"Hi Mate, what time suits you - if at all - today for a visitor. Adrian"
"About 2 is great. I am at 15 Park Square East. Philip"
I walked into a beautiful house. Not beautiful in the sense of unaffordably beautiful or even necessarily sophisticated. Beautiful in that the space made me feel happy. "This is a ****ing nice house mate" I said as I followed him up the stairs. "It's really surprising to me that you Australians haven't taken over the world you're so eloquent" he quipped over his shoulder as he showed me to a beautiful room ﬁlled with Autumn light overlooking Regent's Park. He sat himself down into a comfortable couch that engulfed his fragility. He was so light that he almost hovered above the fat feather ﬁlled pillows on which he sat. "I have been looking at the trees and the changing light and they are so beautiful" he gushed. I nodded and told him that I had to tell him something before we started that had been weighing heavily upon my mind. "I am an Australian living in Africa and before being asked to photograph you I had never heard of 'New Labour' and nor do I think that it will alter my life now that I do know about it." There was a pause. He looked slightly shocked. "Well that doesn't really matter" he responded, clearly devastated. "I think it does matter Philip, because before you started dying, before you embraced your death zone as you like to call it, I think that it went a long way to deﬁning your perception of yourself."
He looked at me and acceded. "Yes, politics is important to me, it should be important to everybody."
I shook my head. "But it's not Philip, whether that be wrong or right, moral or immoral, it simply isn't a signiﬁcant factor or process in some people's lives. Death is though. What you are doing - your attitude to death is important to everybody. Not everybody votes but everybody dies"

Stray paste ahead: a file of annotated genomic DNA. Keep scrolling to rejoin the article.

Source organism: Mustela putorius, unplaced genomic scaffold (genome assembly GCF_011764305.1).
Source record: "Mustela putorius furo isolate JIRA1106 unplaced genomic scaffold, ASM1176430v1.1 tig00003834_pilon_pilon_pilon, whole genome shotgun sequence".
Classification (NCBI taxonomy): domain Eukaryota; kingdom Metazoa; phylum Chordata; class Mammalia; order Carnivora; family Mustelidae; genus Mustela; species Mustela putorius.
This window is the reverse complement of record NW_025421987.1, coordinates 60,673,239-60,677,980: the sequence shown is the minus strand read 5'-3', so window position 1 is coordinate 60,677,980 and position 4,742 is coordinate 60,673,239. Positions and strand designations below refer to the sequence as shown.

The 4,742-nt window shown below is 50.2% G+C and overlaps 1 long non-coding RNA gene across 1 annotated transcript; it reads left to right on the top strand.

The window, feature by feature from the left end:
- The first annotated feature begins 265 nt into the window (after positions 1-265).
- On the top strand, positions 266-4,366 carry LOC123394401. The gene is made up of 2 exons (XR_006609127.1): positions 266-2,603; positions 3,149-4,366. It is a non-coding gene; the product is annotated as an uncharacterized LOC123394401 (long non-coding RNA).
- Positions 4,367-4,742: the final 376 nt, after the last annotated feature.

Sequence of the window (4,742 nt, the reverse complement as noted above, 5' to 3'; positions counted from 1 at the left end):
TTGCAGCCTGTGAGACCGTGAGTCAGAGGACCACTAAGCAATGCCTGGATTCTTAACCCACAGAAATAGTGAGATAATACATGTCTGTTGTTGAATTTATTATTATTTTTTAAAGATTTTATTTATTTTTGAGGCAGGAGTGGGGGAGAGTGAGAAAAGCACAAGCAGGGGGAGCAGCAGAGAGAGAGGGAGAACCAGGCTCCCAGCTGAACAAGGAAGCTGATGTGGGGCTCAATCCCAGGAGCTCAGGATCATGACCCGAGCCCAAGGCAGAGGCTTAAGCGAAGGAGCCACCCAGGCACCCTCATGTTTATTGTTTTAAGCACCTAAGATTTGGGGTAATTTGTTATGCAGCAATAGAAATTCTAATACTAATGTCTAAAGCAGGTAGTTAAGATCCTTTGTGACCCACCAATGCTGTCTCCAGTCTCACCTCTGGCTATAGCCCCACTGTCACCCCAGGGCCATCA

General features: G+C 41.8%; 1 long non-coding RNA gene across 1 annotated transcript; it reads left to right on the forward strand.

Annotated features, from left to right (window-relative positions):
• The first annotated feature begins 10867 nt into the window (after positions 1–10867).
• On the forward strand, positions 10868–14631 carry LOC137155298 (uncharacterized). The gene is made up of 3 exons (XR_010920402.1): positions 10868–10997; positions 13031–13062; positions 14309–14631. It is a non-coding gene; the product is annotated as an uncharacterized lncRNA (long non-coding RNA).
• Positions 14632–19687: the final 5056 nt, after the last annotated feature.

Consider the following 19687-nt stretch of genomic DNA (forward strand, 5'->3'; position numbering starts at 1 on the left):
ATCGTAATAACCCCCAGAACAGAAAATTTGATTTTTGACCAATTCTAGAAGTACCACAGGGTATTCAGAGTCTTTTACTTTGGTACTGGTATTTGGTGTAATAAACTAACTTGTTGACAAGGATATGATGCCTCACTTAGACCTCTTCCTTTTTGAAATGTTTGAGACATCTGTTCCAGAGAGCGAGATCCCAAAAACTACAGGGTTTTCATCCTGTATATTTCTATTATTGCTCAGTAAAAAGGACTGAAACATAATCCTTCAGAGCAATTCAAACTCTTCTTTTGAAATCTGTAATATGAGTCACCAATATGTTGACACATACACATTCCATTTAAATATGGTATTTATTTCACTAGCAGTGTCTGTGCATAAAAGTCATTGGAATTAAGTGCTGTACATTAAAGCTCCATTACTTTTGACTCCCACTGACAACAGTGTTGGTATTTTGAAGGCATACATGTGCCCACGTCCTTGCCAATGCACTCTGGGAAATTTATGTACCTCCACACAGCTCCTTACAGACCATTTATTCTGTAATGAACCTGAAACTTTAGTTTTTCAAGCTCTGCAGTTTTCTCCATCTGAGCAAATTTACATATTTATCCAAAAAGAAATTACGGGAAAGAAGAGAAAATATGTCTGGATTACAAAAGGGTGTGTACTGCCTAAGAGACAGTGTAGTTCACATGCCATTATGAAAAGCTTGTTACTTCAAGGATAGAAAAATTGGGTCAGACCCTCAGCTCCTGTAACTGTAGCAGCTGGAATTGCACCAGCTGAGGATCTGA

With that he burst out laughing. I breathed a sigh of relief. "Perhaps that should be my campaign slogan for my reinvention of death - not everybody votes but everybody dies" I started laughing with him - "now you have combined death and politics."
"Yes I am a clever bastard" he said and with that we sat for two hours and I listened to a man redeﬁne the process of death in the most extraordinary and inspirational fashion imaginable.
He talked of his reconnection with his sister, his paternal and inﬁnite pride for his daughters and his relationship with his wife Gail. Dying had allowed him a complete understanding of love for his wife that he had previously thought he had perspective on. His new perspective was something in his words "the healthy could never understand." This perspective was the gift of dying - a bitter sweet notion that he would always be paradoxically grateful for. "Dying creates momentum for change" he said as he looked out the window, "the stakes are ever higher than right now. My wife looked at me with such tenderness this morning, after a particularly bad night's sleep that I thought my heart would break. How do you quantify that? I can't. You can't. This level of intimacy that Gail and I have achieved through my diagnosis is beyond my understanding or intellect. I just love her so much."